Friday, July 13, 2007

Quality v. Quantity

Recently, I've been doing multiple shorter reviews in lieu of a longer focus on one particular book. This change stemmed from my realisation that in my last reading quarter, I read 45 books but only wrote 19 reviews. Therefore, I made the well-meaning decision to try to review every book that I read this quarter.

However, I'm now in the middle of Dirda's Bound to Please, and I've realised that I much enjoy writing the longer, more thoughtful reviews. To me, the short ones feel like little more than book reports, and it seems as if many of the books that I'm reading deserve more. Therefore, I've decided to go back to my old style, and not worry about the books I'm not reviewing. I'm hoping that I will find the self-discipline to review more of the books that I truly love, but since the blog is supposed to be fun, I'm not going to stress myself out over it.

What do you guys think? How do you strike a balance between talking about a lot of books, and giving the good books the attention they deserve? Do you find that sometimes, while you're reading a book, you're already mentally composing your review? I do that sometimes. I already have most of my discussion of Blink worked out in my head-I just need to type it out. Meanwhile, though, I'm having less success in trying to figure out how to approach Dangerous Liasons. I can't even decide how much I liked the book! Ah, well. It probably doesn't help that the changing weather has made my fibromyalgia flare up. This is good for reading, but not so good for critical thinking. ;)


Katie said...

Well, good for you for writing the reviews period! I "write" the reviews in my head, then don't write them down =( I joined the Book Awards Challenge, mainly to make myself review the books I read! I love reading your blog, thanks for the thoughts!

iliana said...

I say do what feels right for you. I tend to write shorter reviews (book reports!) just because I am always afraid of giving away too much. Whatever you decide, I'll be looking out for them :)

Petunia said...

I prefer reading a longer review, even if it gives away the plot because it usually gives more of a personal impression. In a smaller review a reader's feelings are usually somed up with "I liked it" or "I didn't like it." So I vote for longer reviews of the books that impressed you most.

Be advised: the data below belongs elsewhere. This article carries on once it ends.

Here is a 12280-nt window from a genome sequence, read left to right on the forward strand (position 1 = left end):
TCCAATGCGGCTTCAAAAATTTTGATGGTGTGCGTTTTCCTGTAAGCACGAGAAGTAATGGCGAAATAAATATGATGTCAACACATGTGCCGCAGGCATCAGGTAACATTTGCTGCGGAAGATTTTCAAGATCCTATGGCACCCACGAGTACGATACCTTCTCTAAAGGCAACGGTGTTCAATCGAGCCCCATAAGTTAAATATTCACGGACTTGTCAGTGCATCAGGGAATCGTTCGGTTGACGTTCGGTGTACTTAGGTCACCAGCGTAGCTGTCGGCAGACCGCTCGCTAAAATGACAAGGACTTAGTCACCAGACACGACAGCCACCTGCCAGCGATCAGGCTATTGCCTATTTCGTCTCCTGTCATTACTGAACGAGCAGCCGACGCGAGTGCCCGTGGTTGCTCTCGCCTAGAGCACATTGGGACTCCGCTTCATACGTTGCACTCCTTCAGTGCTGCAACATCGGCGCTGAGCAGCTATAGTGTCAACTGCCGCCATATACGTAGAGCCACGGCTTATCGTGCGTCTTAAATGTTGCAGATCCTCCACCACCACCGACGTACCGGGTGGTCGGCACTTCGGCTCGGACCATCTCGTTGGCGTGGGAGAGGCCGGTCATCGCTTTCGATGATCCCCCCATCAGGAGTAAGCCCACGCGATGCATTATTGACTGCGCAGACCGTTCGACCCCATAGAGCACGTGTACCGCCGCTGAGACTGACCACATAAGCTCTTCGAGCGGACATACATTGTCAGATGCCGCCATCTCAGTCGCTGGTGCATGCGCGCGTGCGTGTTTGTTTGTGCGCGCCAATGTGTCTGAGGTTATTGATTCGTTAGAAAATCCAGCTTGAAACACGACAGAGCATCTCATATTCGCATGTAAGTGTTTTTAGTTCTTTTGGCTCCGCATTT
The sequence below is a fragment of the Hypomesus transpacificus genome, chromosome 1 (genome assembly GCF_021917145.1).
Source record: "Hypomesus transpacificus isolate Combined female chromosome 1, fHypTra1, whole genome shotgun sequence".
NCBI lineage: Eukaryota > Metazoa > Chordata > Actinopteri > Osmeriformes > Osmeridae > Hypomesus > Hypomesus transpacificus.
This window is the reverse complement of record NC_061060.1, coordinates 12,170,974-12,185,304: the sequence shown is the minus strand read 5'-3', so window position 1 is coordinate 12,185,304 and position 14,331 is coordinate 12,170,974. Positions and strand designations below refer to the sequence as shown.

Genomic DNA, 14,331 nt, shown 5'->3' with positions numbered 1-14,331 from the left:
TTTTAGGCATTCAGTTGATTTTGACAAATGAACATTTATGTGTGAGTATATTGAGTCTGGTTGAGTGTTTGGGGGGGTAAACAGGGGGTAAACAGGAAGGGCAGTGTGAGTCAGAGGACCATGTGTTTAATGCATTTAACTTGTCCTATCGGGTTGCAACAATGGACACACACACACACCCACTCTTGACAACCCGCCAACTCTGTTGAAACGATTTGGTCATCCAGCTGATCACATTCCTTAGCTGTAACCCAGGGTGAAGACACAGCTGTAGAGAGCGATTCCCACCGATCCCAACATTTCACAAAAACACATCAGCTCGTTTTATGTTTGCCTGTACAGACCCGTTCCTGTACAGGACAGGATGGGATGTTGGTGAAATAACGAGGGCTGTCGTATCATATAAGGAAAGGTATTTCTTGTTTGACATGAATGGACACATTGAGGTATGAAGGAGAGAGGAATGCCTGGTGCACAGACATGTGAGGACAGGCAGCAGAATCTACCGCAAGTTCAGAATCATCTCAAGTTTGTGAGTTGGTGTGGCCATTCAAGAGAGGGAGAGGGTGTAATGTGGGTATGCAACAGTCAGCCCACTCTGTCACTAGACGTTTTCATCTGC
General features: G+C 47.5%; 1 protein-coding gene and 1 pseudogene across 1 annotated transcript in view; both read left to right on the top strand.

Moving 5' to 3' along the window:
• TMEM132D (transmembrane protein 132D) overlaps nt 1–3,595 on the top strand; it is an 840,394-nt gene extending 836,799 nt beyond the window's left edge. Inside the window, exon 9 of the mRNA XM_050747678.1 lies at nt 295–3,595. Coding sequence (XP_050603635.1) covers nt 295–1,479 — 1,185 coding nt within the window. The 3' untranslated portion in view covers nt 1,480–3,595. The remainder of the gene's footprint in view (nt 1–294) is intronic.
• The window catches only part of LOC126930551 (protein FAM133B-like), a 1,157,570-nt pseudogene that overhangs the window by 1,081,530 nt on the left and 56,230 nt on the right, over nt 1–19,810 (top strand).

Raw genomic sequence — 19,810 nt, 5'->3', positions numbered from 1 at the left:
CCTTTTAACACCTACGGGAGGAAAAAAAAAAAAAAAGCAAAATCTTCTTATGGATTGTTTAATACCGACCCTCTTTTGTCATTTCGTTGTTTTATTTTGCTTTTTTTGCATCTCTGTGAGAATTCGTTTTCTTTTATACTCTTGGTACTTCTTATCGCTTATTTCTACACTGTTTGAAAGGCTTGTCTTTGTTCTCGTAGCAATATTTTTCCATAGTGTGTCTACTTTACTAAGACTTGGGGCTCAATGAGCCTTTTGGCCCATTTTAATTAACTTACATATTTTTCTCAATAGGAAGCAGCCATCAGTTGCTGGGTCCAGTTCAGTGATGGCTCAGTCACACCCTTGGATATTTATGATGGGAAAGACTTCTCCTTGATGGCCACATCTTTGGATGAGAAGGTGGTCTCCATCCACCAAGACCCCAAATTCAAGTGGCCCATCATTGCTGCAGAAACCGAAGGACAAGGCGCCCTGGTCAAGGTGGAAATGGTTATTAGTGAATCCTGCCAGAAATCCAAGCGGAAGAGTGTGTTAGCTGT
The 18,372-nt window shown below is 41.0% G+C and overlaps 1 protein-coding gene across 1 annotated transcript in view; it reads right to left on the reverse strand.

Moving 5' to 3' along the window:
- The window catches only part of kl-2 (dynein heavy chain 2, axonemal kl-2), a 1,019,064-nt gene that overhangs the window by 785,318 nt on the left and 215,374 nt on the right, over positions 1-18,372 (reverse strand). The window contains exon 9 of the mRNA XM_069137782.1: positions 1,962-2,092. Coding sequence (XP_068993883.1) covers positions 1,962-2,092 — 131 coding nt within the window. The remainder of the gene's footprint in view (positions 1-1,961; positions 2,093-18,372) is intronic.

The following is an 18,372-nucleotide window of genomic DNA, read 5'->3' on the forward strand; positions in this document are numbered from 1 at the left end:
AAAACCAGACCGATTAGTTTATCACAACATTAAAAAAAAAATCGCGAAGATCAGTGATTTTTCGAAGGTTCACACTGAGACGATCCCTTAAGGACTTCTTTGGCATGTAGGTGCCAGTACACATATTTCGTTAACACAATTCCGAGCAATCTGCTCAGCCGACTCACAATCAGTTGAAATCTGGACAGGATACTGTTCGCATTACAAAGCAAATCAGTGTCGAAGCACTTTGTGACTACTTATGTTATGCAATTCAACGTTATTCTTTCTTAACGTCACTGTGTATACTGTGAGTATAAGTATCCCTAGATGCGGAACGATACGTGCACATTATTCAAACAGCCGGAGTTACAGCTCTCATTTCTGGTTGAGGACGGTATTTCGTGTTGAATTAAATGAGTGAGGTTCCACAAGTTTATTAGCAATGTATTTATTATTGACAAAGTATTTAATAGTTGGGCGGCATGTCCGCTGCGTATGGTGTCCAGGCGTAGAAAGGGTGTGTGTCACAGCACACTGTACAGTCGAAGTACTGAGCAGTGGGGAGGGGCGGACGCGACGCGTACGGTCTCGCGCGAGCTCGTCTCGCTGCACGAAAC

Petunia said...

Make that "summed up." Sheesh.

Bybee said...

If I like the book, I'll ramble on for a while. If it didn't really float my boat, my review will be about 2 paragraphs long.

Melanie said...

I think the same as Bybee - if I have a lot to say, I'll say it. If not, a short blurb will do. It depends both on the book and on my mood when reading/thinking about it. Whatever is the most pleasurable, I think -- our blogs are for our enjoyment, like you note.

Gentle Reader said...

I'm like Bybee, too--if I like it, or at least I find it has made me think, I write more about a book. If I definitely don't like it, I say less. But as you say, this blogging thing is supposed to be for fun, so I try not to stress out about it. However, I also find myself composing reviews in my head while reading, which annoys me about myself!

Imani said...

I do what I like and you should too. If my response is expansive enough that I feel it merits a longer piece I do it, if not I do a bit of commentary in my chattier posts. Sometimes I love a book but can't find the words to express it, sometimes I hate it and the review rushes out.

Charlotte said...

I definitely read more books than I review. How I choose my To Be Reviewed books is like Imani - depending what I feel like. I often find I'm composing a review in my head as I read, which is usually a sign that I need to write it down.

(Over here via Litlove, BTW ...)

Priyavrat Thareja said...

I love to read reviews, especially when I can't get across the book to read. So I contend with reading reviews by multiple authors.
People tend to expose things, and you try to make up a whole' picture by extrapolating and interpolating. This can happen in case of revies too.
Just in lighter vain.

Priyavrat Thareja

Priyavrat Thareja said...

Review of Second Nan's Book Nan's
Reviewing a book is indeed a responsible job. It is a pleasure to recommend the two books using paradigm of Six Sigma in the scenario of a hospital/ health care industry.
Robert Barry, Ph.D, the author has made the books look like a mystery, and make them easy and interesting reads.
The reviews are published at my older website too
Arsonist-A Six Sigma Mystery

Nan's Arsonist: A Six Sigma Mystery Book II.

The author, Dr Robert Barry illustrates how the guise of inadvertent errors, at times caused due to poor insight, can play havoc with normal processes.

A must read
Priyavrat Thareja